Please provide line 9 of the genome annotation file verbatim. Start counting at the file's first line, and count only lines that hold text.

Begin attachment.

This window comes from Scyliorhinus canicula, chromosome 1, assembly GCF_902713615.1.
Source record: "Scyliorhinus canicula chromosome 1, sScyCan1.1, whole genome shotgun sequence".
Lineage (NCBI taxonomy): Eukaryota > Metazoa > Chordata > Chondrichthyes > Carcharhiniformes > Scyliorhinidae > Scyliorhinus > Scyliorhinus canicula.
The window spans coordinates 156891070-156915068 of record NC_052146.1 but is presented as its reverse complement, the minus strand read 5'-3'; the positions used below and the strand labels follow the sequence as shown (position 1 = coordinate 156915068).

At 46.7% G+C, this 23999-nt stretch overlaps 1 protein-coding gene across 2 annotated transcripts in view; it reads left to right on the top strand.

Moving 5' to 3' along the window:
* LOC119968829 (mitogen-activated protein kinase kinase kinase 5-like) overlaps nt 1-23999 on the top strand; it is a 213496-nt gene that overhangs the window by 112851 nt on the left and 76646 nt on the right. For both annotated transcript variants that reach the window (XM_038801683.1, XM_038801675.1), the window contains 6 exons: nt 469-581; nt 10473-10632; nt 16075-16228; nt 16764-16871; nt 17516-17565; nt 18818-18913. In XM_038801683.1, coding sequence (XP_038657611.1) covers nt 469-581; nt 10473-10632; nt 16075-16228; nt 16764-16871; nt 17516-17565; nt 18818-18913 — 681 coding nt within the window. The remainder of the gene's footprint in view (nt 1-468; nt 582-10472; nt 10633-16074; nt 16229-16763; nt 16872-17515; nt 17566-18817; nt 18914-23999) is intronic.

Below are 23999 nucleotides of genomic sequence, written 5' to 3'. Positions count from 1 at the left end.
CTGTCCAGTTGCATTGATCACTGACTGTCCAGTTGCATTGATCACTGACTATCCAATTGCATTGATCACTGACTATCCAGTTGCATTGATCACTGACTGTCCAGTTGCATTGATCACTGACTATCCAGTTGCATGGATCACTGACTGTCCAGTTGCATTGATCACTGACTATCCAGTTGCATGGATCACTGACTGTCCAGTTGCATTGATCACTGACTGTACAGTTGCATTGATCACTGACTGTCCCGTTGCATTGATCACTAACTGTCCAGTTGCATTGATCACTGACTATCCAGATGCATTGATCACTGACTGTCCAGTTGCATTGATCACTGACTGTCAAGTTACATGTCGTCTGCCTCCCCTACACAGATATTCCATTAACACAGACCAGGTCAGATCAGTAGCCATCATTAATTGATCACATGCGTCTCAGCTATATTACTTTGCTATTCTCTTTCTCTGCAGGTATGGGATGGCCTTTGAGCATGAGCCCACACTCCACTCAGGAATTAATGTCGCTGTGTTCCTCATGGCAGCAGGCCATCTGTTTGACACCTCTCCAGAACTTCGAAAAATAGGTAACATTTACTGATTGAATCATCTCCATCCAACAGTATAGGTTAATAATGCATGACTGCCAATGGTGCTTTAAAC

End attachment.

CTGTCCAGTTGCATTGATCACTGACTGTCCAGTTGCATTGATCACTGACTATCCAATTGCATTGATCACTGACTATCCAGTTGCATTGATCACTGACTGTCCAGTTGCATTGATCACTGACTATCCAGTTGCATGGATCACTGACTGTCCAGTTGCATTGATCACTGACTATCCAGTTGCATGGATCACTGACTGTCCAGTTGCATTGATCACTGACTGTACAGTTGCATTGATCACTGACTGTCCCGTTGCATTGATCACTAACTGTCCAGTTGCATTGATCACTGACTATCCAGATGCATTGATCACTGACTGTCCAGTTGCATTGATCACTGACTGTCAAGTTACATGTCGTCTGCCTCCCCTACACAGATATTCCATTAACACAGACCAGGTCAGATCAGTAGCCATCATTAATTGATCACATGCGTCTCAGCTATATTACTTTGCTATTCTCTTTCTCTGCAGGTATGGGATGGCCTTTGAGCATGAGCCCACACTCCACTCAGGAATTAATGTCGCTGTGTTCCTCATGGCAGCAGGCCATCTGTTTGACACCTCTCCAGAACTTCGAAAAATAGGTAACATTTACTGATTGAATCATCTCCATCCAACAGTATAGGTTAATAATGCATGACTGCCAATGGTGCTTTAAAC